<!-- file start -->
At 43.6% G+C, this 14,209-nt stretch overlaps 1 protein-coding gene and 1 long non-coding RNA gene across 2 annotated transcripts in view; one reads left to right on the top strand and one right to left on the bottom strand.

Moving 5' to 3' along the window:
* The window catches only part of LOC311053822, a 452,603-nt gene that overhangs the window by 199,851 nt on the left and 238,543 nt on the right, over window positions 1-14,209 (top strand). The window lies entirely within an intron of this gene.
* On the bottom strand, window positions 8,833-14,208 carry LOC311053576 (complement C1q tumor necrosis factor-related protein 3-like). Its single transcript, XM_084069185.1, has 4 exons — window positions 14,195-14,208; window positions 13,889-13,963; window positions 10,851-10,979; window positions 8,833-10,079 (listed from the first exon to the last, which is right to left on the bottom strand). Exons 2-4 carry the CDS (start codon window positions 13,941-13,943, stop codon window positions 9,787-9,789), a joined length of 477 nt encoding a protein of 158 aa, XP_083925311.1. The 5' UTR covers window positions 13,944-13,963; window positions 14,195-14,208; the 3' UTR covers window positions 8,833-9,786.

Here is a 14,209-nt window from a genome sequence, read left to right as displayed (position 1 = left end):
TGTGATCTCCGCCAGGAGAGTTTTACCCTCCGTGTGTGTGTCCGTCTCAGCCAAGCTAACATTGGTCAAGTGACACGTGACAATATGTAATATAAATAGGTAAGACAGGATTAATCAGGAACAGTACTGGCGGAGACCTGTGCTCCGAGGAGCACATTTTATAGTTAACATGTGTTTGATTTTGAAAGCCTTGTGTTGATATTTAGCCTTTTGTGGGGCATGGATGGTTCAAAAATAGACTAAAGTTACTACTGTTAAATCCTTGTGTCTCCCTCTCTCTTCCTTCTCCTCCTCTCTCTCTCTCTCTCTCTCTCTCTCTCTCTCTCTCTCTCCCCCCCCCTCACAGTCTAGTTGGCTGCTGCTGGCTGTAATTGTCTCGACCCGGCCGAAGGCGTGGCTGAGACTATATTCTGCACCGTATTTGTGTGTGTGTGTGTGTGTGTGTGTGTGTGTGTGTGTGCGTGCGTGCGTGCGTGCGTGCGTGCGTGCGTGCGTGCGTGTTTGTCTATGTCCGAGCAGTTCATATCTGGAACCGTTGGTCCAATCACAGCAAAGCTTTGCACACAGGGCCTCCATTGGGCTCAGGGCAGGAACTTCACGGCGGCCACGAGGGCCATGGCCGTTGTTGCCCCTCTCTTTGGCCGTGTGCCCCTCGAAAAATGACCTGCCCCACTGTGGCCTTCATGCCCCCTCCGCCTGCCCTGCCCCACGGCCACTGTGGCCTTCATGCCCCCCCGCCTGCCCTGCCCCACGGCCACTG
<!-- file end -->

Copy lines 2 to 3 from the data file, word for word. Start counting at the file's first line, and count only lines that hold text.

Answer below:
Moving 5' to 3' along the window:
* The window catches only part of LOC311053822, a 452,603-nt gene that overhangs the window by 199,851 nt on the left and 238,543 nt on the right, over window positions 1-14,209 (top strand). The window lies entirely within an intron of this gene.